1. Application Form for Point of Care (POC) Medical Device Manufacturing. An example of the said form is provided in annexes to the present guidance. 
  2. Medical Device Marketing Authorization (MDMA), compliant with the respective regulatory requirements outlined in a separate guidance document issued by the SFDA. As it was mentioned before, it will also be required for the software used for printing medical devices. 

According to the example of an application form, the scope of information to be provided by the manufacturer includes the following:

  1. Basic information about the healthcare facility, including its name and address, as well as the name and contact details of a responsible person. 
  2. Information about the medical device / IVD test, including its description and an indication of the intended use, as well as the proper justification for medical device manufacturing / IVD test development or modification at the Point-of-Care.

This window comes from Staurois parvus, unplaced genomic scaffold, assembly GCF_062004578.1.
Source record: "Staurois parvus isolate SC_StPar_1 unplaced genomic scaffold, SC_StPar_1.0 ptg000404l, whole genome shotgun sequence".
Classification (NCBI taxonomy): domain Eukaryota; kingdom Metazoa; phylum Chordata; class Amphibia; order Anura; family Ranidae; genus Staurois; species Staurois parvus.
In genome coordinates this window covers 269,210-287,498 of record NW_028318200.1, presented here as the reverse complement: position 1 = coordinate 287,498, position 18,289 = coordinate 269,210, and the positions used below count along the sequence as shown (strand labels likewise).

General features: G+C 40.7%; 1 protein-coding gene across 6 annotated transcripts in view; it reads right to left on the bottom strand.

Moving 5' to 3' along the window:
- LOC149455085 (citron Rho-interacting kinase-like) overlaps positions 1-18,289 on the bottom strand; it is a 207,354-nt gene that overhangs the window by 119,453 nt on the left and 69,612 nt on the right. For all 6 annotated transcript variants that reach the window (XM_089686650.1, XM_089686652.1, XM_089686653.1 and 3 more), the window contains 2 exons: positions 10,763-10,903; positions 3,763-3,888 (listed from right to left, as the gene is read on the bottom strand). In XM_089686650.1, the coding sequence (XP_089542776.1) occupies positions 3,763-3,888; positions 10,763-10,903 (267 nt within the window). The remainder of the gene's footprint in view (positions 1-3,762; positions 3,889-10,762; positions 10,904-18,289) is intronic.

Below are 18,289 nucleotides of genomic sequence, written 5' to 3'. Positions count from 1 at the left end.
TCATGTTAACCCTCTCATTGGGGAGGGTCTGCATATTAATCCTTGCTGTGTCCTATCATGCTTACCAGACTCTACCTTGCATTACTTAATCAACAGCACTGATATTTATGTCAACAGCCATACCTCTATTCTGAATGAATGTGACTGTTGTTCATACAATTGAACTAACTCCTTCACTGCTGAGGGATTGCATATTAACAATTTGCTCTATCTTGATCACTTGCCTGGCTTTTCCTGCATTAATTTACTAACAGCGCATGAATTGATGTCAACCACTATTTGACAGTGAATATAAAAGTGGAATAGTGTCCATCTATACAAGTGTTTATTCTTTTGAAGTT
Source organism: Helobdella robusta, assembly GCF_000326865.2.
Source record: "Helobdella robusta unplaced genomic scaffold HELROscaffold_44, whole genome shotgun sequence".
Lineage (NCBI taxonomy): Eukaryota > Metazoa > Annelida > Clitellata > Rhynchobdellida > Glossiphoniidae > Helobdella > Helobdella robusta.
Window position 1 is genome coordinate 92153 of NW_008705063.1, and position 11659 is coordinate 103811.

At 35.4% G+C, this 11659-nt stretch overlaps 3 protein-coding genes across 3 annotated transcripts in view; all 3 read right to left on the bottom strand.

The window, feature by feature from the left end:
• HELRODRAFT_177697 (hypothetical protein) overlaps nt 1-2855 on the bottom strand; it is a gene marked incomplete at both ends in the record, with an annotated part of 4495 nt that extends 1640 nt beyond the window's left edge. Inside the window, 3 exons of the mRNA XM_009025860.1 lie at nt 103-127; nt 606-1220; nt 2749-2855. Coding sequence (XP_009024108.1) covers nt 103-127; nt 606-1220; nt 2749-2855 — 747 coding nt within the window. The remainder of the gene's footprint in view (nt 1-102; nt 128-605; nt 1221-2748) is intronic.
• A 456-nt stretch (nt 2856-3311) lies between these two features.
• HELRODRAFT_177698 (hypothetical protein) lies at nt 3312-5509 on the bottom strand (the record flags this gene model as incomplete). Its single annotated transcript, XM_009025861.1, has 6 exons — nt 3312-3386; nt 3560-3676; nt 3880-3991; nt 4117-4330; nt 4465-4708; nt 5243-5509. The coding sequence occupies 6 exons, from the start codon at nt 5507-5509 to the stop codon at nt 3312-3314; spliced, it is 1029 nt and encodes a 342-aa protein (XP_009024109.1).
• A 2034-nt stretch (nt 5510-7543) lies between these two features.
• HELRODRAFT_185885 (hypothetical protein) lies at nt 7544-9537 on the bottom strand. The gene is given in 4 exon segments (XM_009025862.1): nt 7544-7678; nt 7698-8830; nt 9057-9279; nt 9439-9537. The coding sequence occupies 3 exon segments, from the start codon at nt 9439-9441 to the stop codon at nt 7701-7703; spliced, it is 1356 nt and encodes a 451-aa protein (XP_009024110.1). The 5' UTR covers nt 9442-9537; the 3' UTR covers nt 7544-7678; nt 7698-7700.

3. A declaration whereby medical device manufacturer declares that:
  • POC Manufactured medical devices are for the healthcare facility’s own use and not to be transferred to other facilities;
  • SFDA has the right to monitor the compliance in the POC site at any time without prior notification;
  • The information provided in this application is true and accurate. 


In summary, the present guidance highlights important aspects related to POC medical devices (including IVD tests) manufacturers should consider in order to ensure compliance with the applicable regulatory requirements. The document describes in detail the application process and also outlines the scope of information and documentation the authority expects the applicant to provide.